Pelley said Starr has gone to the extraordinary length of trying to find out what the president's staff is telling reporters.
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Sidney Blumenthal, one of President Clinton's top image makers, was summoned to the grand jury. Blumenthal said his subpoena demands to know what he is telling reporters about the prosecution.
When the investigation broke, first lady Hillary Clinton called it "war." Since then, the White House and Democratic operatives have been telling reporters that the prosecution has skeletons in its closet, personal problems and difficulties with past cases.
In a statement Starr made on Tuesday, he said "misinformation" is being spread "to intimidate" prosecutors.
Starr also summoned a private eye who works for the president's lawyers to find out whether the White House is digging up dirt on the prosecution.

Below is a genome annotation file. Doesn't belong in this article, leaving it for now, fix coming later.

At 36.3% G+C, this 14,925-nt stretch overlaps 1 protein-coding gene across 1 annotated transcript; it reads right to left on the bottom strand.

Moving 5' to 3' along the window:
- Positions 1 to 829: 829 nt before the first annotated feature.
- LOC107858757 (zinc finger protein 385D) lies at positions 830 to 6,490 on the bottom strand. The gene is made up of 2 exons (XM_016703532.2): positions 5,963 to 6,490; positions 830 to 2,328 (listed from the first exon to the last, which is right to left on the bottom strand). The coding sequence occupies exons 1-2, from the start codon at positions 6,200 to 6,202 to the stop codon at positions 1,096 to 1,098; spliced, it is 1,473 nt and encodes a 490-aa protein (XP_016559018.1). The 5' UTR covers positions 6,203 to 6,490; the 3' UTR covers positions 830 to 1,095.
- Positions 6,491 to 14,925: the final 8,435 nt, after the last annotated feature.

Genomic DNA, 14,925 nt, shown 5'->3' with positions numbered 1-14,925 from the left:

White House spokesman Mike McCurry said the lawyers deny that allegation. He was asked if the lawyers are telling him the truth.
McCurry said, "Yes. God help them if they're not."
Prosecutors say the techniques being used are "traditional and appropriate." But Tuesday's developments are also a diversion that will prolong the inquiry and take the grand jury's focus away from the principal charges of obstruction of justice.
Starr is investigating whether the president had an affair with former White House intern Monica Lewinsky and then asked her to lie about it.
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